Abstract

This article explores and compares how two southeastern Native American societies responded to the challenge of defending their home territories against European incursions in the eighteenth century. As the Tuscaroras and the Cherokees learned more about their European opponents, they progressively adapted their defensive techniques. The Tuscaroras relied on increasingly elaborate fortifications, at first successfully, but ultimately leading to a disastrous defeat. The Cherokees, observers of the Tuscarora defeat, continued to use fortifications through the middle of the eighteenth century. As the European threat drew closer to their mountain homeland, however, they shifted to a strategy of dispersal, ambush, and attacks on supply trains.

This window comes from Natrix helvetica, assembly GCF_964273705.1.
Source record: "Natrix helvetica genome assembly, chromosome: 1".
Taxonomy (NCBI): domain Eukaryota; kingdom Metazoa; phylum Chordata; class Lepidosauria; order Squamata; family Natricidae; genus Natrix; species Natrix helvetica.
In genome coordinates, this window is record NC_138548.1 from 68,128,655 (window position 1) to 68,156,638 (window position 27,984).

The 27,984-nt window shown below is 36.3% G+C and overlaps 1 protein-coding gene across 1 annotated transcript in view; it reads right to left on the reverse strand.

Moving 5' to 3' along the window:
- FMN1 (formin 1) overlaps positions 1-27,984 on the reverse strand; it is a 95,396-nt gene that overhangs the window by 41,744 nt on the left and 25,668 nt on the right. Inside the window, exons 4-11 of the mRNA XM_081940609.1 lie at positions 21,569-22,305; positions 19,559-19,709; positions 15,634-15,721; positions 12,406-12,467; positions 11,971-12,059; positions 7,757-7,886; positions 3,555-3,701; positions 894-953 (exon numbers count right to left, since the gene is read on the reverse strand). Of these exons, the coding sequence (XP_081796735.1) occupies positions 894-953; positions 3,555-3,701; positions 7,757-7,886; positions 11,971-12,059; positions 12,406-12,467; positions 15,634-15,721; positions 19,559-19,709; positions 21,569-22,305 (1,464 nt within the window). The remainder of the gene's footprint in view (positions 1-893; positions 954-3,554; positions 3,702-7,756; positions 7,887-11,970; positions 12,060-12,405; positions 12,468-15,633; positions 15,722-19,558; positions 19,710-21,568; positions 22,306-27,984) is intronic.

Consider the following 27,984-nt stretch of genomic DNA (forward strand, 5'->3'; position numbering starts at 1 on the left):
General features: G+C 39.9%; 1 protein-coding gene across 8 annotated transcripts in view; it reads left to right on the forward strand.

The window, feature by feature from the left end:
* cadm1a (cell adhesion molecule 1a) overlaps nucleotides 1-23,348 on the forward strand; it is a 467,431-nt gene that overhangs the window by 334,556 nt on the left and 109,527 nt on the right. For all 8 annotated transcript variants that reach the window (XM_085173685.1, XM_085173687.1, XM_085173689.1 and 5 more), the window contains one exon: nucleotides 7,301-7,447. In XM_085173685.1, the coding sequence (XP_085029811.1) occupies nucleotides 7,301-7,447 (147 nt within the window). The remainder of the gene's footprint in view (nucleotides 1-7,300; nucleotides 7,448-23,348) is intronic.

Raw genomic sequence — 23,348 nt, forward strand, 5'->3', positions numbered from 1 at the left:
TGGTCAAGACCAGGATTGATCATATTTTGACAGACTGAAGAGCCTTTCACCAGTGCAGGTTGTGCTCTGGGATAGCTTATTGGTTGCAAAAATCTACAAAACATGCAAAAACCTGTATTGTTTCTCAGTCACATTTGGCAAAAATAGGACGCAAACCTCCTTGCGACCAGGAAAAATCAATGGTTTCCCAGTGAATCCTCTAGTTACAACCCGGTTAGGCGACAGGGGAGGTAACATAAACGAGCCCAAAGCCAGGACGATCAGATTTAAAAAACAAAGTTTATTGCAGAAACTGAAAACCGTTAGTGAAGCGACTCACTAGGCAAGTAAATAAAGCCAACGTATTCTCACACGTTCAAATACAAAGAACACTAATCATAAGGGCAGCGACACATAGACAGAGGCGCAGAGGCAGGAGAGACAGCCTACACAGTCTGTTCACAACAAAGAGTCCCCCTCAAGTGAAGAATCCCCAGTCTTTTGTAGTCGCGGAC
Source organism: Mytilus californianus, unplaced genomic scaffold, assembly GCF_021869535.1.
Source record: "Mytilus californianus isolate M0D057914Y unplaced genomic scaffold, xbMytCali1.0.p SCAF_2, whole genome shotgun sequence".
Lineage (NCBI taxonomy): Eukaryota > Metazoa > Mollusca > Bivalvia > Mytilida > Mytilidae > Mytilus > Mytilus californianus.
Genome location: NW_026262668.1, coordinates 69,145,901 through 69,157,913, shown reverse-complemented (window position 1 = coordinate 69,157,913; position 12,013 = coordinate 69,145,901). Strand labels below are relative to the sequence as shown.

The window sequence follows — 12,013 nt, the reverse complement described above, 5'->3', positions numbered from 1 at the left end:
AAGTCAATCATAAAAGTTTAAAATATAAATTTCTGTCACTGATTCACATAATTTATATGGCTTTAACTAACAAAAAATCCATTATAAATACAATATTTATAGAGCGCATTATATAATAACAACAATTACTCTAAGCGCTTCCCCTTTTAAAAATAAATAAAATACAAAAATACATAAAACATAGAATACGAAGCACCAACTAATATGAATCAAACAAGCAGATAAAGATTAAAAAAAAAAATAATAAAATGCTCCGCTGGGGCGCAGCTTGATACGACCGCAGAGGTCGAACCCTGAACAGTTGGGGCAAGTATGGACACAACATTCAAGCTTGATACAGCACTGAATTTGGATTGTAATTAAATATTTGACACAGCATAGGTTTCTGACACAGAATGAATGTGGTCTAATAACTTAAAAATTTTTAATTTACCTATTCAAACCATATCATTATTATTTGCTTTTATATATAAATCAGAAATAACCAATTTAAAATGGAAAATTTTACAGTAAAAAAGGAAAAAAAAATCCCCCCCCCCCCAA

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Additional Information

ISSN
1543-7795
Print ISSN
0899-3718
Pages
pp. 713-770
Launched on MUSE
2004-07-09
Open Access
No
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